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Korean J Anesthesiol > Volume 70(3); 2017 > Article
Koo: Anesthetic induced neurotoxicity in children
Numerous studies have questioned the safety of anesthetics on the developing brain given that many data support anesthetic neurotoxicity in infants [1,2,3]. In this issue of the Korean Journal of Anesthesiology [4], we discuss studies that found that co-administration of apocynin, an NADPH oxidase inhibitor, prevents long-term memory loss in neonatal mice exposed to sevoflurane by preserving glutamatergic neurons in the basolateral amygdala.
Rodent-based studies have shown that agents that affect NMDA and GABA receptors, like most of the anesthetics currently in use, produce profound apoptotic and neurodegenerative changes in the developing brain. These effects are associated with long-term deficits in learning and behavior, and may be mitigated by pharmacological agents and behavioral means.
Several studies in non-human primates at the National Center of Toxicological Research (NCTR) [5,6,7,8,9,10] also show adverse cognitive effects related to anesthesia. These studies used an operant test battery, a tool that has not yet been used or validated by other investigators.
Human studies to date are confined to retrospective cohort studies of existing databases. Results are mixed; however, the strongest of these studies consistently show that multiple exposures, not a single exposure, are associated with adverse cognitive effects.
Three comprehensive studies are currently underway using a prospective comprehensive battery of neurocognitive tests:
GAS: The GAS study is the only randomized clinical trial currently funded to study this adverse effect. It compares the neurocognitive performance of 5-year-old patients who underwent hernia repair under either spinal or general anesthesia as infants. Last year, results showed no association between the incidence of adverse neurodevelopmental effects at two years of age and less than one hour of sevoflurane anesthesia in infancy [11]. However, the GAS trial's prespecified primary outcome of global cognitive function at 5 years of age is still pending.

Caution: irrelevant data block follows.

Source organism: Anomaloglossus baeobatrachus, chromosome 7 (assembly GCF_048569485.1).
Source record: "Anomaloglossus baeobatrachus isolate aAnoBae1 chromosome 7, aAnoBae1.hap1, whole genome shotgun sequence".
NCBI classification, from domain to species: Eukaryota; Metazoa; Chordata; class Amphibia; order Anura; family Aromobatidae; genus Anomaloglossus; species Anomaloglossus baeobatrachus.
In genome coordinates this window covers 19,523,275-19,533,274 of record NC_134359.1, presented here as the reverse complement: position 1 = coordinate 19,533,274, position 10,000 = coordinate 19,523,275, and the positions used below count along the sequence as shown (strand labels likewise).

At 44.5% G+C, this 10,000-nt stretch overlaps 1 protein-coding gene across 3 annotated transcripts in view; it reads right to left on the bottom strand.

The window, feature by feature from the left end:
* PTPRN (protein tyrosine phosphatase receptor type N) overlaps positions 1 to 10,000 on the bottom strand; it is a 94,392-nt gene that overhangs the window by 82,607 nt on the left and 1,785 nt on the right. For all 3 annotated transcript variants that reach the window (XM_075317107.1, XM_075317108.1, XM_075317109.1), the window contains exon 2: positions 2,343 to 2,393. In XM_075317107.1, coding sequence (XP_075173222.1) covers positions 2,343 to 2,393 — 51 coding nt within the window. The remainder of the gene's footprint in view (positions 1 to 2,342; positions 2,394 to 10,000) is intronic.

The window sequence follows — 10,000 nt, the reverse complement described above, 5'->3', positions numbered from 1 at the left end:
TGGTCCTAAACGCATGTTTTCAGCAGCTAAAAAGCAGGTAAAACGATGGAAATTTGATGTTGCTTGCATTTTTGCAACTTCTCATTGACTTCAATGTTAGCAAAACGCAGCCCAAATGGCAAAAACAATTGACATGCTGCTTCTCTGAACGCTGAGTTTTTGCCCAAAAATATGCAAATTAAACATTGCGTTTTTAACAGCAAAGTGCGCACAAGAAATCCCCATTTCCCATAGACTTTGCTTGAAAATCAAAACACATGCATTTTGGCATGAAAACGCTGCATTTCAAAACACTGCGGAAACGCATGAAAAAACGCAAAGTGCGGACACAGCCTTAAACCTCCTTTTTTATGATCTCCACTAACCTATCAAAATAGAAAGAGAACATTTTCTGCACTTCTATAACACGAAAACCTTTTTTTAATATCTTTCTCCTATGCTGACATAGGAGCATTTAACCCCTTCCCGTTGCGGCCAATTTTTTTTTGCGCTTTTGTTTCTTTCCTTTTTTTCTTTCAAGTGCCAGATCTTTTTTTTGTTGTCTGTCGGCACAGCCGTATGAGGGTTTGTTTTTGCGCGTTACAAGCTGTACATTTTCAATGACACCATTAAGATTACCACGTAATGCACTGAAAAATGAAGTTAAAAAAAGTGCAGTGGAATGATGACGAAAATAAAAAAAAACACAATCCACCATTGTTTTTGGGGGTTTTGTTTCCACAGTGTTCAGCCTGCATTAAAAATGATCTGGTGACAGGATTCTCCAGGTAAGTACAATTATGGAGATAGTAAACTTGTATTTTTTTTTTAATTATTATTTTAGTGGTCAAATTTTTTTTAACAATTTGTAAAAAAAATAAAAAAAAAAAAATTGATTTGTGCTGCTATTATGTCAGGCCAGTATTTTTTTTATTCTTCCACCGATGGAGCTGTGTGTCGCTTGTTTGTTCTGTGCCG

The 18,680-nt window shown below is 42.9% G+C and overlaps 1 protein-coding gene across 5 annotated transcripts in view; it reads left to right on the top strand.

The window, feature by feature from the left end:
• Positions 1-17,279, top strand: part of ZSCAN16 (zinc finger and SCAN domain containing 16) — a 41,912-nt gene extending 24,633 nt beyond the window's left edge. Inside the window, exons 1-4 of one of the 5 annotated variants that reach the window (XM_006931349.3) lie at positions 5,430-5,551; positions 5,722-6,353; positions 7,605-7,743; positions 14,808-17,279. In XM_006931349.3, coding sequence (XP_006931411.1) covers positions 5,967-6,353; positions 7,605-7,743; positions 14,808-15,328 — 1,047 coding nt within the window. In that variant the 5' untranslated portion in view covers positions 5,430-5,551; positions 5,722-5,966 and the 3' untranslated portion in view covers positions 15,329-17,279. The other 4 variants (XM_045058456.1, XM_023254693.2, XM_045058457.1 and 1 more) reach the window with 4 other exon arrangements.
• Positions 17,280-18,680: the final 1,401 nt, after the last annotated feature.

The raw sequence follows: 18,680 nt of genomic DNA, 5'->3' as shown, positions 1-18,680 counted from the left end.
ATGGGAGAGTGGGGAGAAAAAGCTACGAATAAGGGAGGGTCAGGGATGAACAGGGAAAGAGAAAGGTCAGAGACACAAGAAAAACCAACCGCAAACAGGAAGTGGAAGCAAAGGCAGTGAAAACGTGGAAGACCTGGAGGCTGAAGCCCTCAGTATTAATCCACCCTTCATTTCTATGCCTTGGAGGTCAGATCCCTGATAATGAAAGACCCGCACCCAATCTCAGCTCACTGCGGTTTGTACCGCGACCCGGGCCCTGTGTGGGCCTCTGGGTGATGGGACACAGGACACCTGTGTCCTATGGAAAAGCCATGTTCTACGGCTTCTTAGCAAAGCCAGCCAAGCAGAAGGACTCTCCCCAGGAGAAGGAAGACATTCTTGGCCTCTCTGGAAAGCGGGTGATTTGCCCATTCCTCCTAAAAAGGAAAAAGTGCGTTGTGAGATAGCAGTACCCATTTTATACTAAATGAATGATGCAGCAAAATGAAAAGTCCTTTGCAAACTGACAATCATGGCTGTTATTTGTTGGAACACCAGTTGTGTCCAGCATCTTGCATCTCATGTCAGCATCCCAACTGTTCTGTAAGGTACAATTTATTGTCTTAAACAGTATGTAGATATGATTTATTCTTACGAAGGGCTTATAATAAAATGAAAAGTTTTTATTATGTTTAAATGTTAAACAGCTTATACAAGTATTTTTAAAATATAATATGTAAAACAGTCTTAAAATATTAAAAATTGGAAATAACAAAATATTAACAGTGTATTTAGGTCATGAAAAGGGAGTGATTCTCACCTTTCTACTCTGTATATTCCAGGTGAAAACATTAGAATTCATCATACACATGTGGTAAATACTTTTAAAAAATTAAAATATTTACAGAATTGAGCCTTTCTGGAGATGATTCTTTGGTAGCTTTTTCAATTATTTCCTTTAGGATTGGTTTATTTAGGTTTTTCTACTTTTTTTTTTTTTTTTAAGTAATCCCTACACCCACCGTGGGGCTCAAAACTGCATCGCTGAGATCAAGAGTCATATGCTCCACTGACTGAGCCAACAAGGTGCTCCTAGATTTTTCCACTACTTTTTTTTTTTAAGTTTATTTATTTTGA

PANDA: An ambidirectional study of children exposed to general anesthesia for hernia repair matched to siblings who were not exposed. PANDA also uses a prospective comprehensive battery of neurocognitive tests. Results of the PANDA study indicate that there was no statistically significant difference in the full-scale IQ score between siblings at 8–15 years, with and without a single anesthesia exposure before the age of 3 years [12].
Further studies will more fully elucidate the neurocognitive risks of repeated exposure, prolonged exposure, and other effects in vulnerable subgroups such as premature infants.
MASK: The MASK study is also ambidirectional but differs in that it measures comprehensive outcomes at two separate ages, includes children with single and multiple exposures, and includes the operant test battery as a means of extrapolating existing non-human primate findings to children. The study is likely to report results soon.
Regardless of mechanism, multiple studies have now shown an association between anesthetic procedures and adverse neurodevelopmental outcomes. Anesthesia is one potential mechanism to explain this apparent association; there are several others.
The results of this research highlight the importance of continuing advancements in pediatric anesthesia in terms of patient safety, outcome and comfort.

References

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